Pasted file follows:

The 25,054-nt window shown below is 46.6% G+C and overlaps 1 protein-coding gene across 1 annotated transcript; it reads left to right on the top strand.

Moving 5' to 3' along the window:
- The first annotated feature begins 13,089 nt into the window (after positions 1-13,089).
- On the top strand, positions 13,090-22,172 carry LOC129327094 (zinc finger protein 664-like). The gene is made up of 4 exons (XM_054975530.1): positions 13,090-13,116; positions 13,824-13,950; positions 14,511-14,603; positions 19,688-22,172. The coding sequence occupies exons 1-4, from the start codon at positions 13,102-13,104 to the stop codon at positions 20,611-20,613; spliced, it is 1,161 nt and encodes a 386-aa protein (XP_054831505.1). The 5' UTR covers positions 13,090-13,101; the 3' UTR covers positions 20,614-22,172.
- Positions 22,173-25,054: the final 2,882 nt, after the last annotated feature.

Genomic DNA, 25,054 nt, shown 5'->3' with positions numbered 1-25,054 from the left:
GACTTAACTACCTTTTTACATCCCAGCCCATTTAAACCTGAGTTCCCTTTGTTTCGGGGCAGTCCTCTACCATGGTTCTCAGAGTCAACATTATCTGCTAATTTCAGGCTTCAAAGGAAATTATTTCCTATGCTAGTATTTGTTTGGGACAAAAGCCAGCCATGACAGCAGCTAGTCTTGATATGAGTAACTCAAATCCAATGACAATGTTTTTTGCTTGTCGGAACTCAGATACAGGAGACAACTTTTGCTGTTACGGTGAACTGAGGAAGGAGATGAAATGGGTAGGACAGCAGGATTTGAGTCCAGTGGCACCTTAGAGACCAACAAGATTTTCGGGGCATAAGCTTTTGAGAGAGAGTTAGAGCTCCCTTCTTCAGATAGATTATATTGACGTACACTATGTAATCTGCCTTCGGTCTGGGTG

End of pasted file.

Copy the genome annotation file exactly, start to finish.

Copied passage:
The 25,054-nt window shown below is 46.6% G+C and overlaps 1 protein-coding gene across 1 annotated transcript; it reads left to right on the top strand.

Moving 5' to 3' along the window:
- The first annotated feature begins 13,089 nt into the window (after positions 1-13,089).
- On the top strand, positions 13,090-22,172 carry LOC129327094 (zinc finger protein 664-like). The gene is made up of 4 exons (XM_054975530.1): positions 13,090-13,116; positions 13,824-13,950; positions 14,511-14,603; positions 19,688-22,172. The coding sequence occupies exons 1-4, from the start codon at positions 13,102-13,104 to the stop codon at positions 20,611-20,613; spliced, it is 1,161 nt and encodes a 386-aa protein (XP_054831505.1). The 5' UTR covers positions 13,090-13,101; the 3' UTR covers positions 20,614-22,172.
- Positions 22,173-25,054: the final 2,882 nt, after the last annotated feature.

Genomic DNA, 25,054 nt, shown 5'->3' with positions numbered 1-25,054 from the left:
GACTTAACTACCTTTTTACATCCCAGCCCATTTAAACCTGAGTTCCCTTTGTTTCGGGGCAGTCCTCTACCATGGTTCTCAGAGTCAACATTATCTGCTAATTTCAGGCTTCAAAGGAAATTATTTCCTATGCTAGTATTTGTTTGGGACAAAAGCCAGCCATGACAGCAGCTAGTCTTGATATGAGTAACTCAAATCCAATGACAATGTTTTTTGCTTGTCGGAACTCAGATACAGGAGACAACTTTTGCTGTTACGGTGAACTGAGGAAGGAGATGAAATGGGTAGGACAGCAGGATTTGAGTCCAGTGGCACCTTAGAGACCAACAAGATTTTCGGGGCATAAGCTTTTGAGAGAGAGTTAGAGCTCCCTTCTTCAGATAGATTATATTGACGTACACTATGTAATCTGCCTTCGGTCTGGGTG